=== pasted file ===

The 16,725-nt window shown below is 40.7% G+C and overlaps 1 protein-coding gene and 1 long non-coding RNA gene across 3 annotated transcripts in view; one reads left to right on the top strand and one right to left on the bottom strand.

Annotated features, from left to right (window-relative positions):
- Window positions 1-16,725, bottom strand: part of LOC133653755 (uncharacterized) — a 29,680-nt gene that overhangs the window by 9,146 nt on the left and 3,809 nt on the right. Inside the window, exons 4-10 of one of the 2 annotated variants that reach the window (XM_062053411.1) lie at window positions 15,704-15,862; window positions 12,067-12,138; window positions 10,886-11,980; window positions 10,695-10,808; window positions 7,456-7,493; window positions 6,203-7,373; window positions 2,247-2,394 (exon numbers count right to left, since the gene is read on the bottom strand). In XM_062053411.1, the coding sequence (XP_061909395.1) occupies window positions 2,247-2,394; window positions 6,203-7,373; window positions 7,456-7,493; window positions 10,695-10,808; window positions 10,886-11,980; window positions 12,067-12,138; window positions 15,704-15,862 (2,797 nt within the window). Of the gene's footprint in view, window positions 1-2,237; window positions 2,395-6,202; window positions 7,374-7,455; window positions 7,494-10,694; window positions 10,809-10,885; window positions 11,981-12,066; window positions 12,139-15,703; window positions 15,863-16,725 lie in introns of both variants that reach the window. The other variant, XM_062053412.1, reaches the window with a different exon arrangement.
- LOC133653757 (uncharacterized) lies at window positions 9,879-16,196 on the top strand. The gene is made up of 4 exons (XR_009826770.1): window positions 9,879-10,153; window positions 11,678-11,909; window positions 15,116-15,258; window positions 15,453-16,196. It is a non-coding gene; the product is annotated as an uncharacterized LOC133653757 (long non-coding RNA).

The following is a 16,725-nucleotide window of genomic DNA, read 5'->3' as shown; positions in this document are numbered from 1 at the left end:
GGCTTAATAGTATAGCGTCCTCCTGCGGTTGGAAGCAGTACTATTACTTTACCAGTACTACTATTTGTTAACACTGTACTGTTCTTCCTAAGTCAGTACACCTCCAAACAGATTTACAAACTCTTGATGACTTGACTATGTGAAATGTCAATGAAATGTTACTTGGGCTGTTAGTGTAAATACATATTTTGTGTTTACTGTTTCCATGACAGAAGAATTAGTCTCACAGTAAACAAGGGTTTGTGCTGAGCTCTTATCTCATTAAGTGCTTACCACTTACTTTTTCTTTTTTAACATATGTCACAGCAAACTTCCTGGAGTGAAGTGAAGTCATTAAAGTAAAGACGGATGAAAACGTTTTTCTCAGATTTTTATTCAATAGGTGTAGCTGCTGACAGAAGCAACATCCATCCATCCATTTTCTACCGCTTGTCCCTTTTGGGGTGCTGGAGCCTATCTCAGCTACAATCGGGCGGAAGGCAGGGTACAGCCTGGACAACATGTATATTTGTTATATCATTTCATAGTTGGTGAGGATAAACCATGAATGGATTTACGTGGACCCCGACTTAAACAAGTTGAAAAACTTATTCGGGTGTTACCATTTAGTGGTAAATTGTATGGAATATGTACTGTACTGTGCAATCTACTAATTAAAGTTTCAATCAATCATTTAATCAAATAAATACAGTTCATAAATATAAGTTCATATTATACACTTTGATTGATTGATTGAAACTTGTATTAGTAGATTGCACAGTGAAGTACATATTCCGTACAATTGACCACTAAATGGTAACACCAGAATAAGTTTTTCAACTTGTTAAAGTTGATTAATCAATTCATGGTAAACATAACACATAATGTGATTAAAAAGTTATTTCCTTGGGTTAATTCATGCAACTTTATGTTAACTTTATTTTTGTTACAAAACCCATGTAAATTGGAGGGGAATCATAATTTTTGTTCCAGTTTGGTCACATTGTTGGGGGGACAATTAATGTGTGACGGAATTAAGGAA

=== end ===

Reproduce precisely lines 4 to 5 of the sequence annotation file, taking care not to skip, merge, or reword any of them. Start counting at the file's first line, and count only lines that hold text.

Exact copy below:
- LOC133653757 (uncharacterized) lies at window positions 9,879-16,196 on the top strand. The gene is made up of 4 exons (XR_009826770.1): window positions 9,879-10,153; window positions 11,678-11,909; window positions 15,116-15,258; window positions 15,453-16,196. It is a non-coding gene; the product is annotated as an uncharacterized LOC133653757 (long non-coding RNA).

The following is a 16,725-nucleotide window of genomic DNA, read 5'->3' as shown; positions in this document are numbered from 1 at the left end: